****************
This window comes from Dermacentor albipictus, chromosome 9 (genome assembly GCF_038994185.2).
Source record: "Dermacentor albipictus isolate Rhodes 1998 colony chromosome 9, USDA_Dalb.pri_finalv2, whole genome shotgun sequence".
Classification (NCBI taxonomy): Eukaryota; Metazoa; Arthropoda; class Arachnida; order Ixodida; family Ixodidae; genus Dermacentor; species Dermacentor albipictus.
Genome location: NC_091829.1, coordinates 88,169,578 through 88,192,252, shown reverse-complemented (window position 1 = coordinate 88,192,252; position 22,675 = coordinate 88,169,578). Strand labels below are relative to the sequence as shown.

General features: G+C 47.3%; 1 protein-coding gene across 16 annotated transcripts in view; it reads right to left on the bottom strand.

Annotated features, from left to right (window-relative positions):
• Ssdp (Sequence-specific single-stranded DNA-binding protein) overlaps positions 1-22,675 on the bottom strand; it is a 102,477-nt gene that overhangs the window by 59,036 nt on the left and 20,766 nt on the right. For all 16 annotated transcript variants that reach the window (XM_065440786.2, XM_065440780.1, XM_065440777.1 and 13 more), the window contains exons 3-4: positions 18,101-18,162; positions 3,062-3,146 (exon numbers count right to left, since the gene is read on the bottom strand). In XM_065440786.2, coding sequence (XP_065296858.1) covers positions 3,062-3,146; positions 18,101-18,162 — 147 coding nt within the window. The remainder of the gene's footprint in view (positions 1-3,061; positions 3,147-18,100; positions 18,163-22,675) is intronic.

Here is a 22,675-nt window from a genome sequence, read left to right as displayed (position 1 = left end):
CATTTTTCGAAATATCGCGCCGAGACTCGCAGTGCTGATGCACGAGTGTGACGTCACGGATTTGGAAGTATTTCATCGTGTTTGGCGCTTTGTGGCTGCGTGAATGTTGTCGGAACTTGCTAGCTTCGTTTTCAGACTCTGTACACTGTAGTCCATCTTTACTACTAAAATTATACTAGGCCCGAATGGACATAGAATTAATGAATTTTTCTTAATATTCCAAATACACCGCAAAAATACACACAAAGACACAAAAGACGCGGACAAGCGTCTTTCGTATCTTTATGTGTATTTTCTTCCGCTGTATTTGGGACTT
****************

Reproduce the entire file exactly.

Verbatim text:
This window comes from Dermacentor albipictus, chromosome 9 (genome assembly GCF_038994185.2).
Source record: "Dermacentor albipictus isolate Rhodes 1998 colony chromosome 9, USDA_Dalb.pri_finalv2, whole genome shotgun sequence".
Classification (NCBI taxonomy): Eukaryota; Metazoa; Arthropoda; class Arachnida; order Ixodida; family Ixodidae; genus Dermacentor; species Dermacentor albipictus.
Genome location: NC_091829.1, coordinates 88,169,578 through 88,192,252, shown reverse-complemented (window position 1 = coordinate 88,192,252; position 22,675 = coordinate 88,169,578). Strand labels below are relative to the sequence as shown.

General features: G+C 47.3%; 1 protein-coding gene across 16 annotated transcripts in view; it reads right to left on the bottom strand.

Annotated features, from left to right (window-relative positions):
• Ssdp (Sequence-specific single-stranded DNA-binding protein) overlaps positions 1-22,675 on the bottom strand; it is a 102,477-nt gene that overhangs the window by 59,036 nt on the left and 20,766 nt on the right. For all 16 annotated transcript variants that reach the window (XM_065440786.2, XM_065440780.1, XM_065440777.1 and 13 more), the window contains exons 3-4: positions 18,101-18,162; positions 3,062-3,146 (exon numbers count right to left, since the gene is read on the bottom strand). In XM_065440786.2, coding sequence (XP_065296858.1) covers positions 3,062-3,146; positions 18,101-18,162 — 147 coding nt within the window. The remainder of the gene's footprint in view (positions 1-3,061; positions 3,147-18,100; positions 18,163-22,675) is intronic.

Here is a 22,675-nt window from a genome sequence, read left to right as displayed (position 1 = left end):
CATTTTTCGAAATATCGCGCCGAGACTCGCAGTGCTGATGCACGAGTGTGACGTCACGGATTTGGAAGTATTTCATCGTGTTTGGCGCTTTGTGGCTGCGTGAATGTTGTCGGAACTTGCTAGCTTCGTTTTCAGACTCTGTACACTGTAGTCCATCTTTACTACTAAAATTATACTAGGCCCGAATGGACATAGAATTAATGAATTTTTCTTAATATTCCAAATACACCGCAAAAATACACACAAAGACACAAAAGACGCGGACAAGCGTCTTTCGTATCTTTATGTGTATTTTCTTCCGCTGTATTTGGGACTT